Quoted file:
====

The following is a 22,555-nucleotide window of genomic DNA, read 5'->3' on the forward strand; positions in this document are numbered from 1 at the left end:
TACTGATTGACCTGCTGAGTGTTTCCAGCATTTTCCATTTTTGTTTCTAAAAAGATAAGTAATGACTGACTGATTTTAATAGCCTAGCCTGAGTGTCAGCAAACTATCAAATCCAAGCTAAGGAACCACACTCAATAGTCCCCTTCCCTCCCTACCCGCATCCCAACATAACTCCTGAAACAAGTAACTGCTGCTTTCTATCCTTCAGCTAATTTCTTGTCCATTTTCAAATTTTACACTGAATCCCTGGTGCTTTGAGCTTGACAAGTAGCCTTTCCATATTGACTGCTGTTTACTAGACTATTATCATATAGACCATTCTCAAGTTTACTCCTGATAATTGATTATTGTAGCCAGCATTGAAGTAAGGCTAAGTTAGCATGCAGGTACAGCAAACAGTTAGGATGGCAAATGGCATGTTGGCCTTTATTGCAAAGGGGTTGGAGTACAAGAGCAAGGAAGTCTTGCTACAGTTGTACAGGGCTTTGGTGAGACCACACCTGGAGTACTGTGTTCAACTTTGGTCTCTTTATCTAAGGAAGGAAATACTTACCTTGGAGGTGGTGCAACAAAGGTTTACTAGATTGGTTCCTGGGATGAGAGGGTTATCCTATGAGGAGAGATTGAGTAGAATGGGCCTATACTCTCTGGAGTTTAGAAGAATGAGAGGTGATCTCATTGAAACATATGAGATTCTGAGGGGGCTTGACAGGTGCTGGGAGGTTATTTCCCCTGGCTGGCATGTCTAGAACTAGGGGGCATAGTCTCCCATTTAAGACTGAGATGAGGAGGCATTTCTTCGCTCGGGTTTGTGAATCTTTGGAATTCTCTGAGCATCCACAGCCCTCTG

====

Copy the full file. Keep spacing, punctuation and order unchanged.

The following is a 22,555-nucleotide window of genomic DNA, read 5'->3' on the forward strand; positions in this document are numbered from 1 at the left end:
TACTGATTGACCTGCTGAGTGTTTCCAGCATTTTCCATTTTTGTTTCTAAAAAGATAAGTAATGACTGACTGATTTTAATAGCCTAGCCTGAGTGTCAGCAAACTATCAAATCCAAGCTAAGGAACCACACTCAATAGTCCCCTTCCCTCCCTACCCGCATCCCAACATAACTCCTGAAACAAGTAACTGCTGCTTTCTATCCTTCAGCTAATTTCTTGTCCATTTTCAAATTTTACACTGAATCCCTGGTGCTTTGAGCTTGACAAGTAGCCTTTCCATATTGACTGCTGTTTACTAGACTATTATCATATAGACCATTCTCAAGTTTACTCCTGATAATTGATTATTGTAGCCAGCATTGAAGTAAGGCTAAGTTAGCATGCAGGTACAGCAAACAGTTAGGATGGCAAATGGCATGTTGGCCTTTATTGCAAAGGGGTTGGAGTACAAGAGCAAGGAAGTCTTGCTACAGTTGTACAGGGCTTTGGTGAGACCACACCTGGAGTACTGTGTTCAACTTTGGTCTCTTTATCTAAGGAAGGAAATACTTACCTTGGAGGTGGTGCAACAAAGGTTTACTAGATTGGTTCCTGGGATGAGAGGGTTATCCTATGAGGAGAGATTGAGTAGAATGGGCCTATACTCTCTGGAGTTTAGAAGAATGAGAGGTGATCTCATTGAAACATATGAGATTCTGAGGGGGCTTGACAGGTGCTGGGAGGTTATTTCCCCTGGCTGGCATGTCTAGAACTAGGGGGCATAGTCTCCCATTTAAGACTGAGATGAGGAGGCATTTCTTCGCTCGGGTTTGTGAATCTTTGGAATTCTCTGAGCATCCACAGCCCTCTG